The clustering coefficient of a node in a social network is a fundamental measure that quantifies how tightly-knit the community is around the node. Its computation can be reduced to counting the number of triangles incident on the particular node in the network. In case the graph is too big to fit into memory, this is a non-trivial task, and previous researchers showed how to estimate the clustering coefficient in this scenario. A different avenue of research is to to perform the computation in parallel, spreading it across many machines. In recent years MapReduce has emerged as a de facto programming paradigm for parallel computation on massive data sets. The main focus of this work is to give MapReduce algorithms for counting triangles which we use to compute clustering coefficients.

Our contributions are twofold. First, we describe a sequential triangle counting algorithm and show how to adapt it to the MapReduce setting. This algorithm achieves a factor of 10-100 speed up over the naive approach. Second, we present a new algorithm designed specifically for the MapReduce framework. A key feature of this approach is that it allows for a smooth tradeoff between the memory available on each individual machine and the total memory available to the algorithm, while keeping the total work done constant. Moreover, this algorithm can use any triangle counting algorithm as a black box and distribute the computation across many machines. We validate our algorithms on real world datasets comprising of millions of nodes and over a billion edges. Our results show both algorithms effectively deal with skew in the degree distribution and lead to dramatic speedups over the naive implementation.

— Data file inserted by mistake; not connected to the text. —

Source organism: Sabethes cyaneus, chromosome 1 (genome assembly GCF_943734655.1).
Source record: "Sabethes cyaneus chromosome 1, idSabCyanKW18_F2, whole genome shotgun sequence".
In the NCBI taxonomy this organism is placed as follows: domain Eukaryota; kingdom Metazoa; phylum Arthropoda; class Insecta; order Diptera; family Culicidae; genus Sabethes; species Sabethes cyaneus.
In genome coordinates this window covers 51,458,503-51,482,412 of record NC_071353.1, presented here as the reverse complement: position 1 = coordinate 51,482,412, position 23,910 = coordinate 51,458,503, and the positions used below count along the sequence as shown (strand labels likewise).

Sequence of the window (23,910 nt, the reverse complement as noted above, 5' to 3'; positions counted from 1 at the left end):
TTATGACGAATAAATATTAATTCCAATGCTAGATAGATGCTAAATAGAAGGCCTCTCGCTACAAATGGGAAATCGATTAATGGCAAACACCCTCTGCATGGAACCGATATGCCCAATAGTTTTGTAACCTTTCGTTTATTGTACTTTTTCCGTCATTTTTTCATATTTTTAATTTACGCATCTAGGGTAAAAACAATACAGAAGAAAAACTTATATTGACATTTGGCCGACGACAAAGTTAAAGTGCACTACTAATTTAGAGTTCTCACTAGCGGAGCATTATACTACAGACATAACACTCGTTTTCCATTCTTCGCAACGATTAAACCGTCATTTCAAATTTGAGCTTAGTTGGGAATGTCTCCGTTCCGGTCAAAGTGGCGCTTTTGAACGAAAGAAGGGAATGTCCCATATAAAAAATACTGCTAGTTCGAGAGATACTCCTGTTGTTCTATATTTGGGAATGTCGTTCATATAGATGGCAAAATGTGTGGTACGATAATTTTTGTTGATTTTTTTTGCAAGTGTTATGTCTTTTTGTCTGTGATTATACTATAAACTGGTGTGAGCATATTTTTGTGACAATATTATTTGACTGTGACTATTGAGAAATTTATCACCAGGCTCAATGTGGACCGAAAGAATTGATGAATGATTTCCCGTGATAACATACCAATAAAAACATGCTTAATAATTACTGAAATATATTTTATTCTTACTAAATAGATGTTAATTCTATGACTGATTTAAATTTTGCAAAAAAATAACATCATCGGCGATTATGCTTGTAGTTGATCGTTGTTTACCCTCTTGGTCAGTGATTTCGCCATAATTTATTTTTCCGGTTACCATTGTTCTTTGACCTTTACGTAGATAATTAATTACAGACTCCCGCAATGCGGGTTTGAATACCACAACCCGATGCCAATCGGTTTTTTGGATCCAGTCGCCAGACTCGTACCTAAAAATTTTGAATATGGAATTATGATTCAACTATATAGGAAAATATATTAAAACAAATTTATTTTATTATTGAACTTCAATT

Title: The Post-Moore Era and Exascale Computing: On the Need For New Foundations

The pace of continued decrease in feature size, described by Moore's Law, is expected to slow down in the coming decade, while the power requirements of top supercomputers hit the limits of current infrastructure. One will need an increased emphasis on compute efficiency: performing more computations with a given budget of silicon and energy. Traditional complexity theory, with its emphasis on operation counts, does not reflect the real performance bottlenecks of systems and is a poor guide to compute efficiency; new foundations are needed.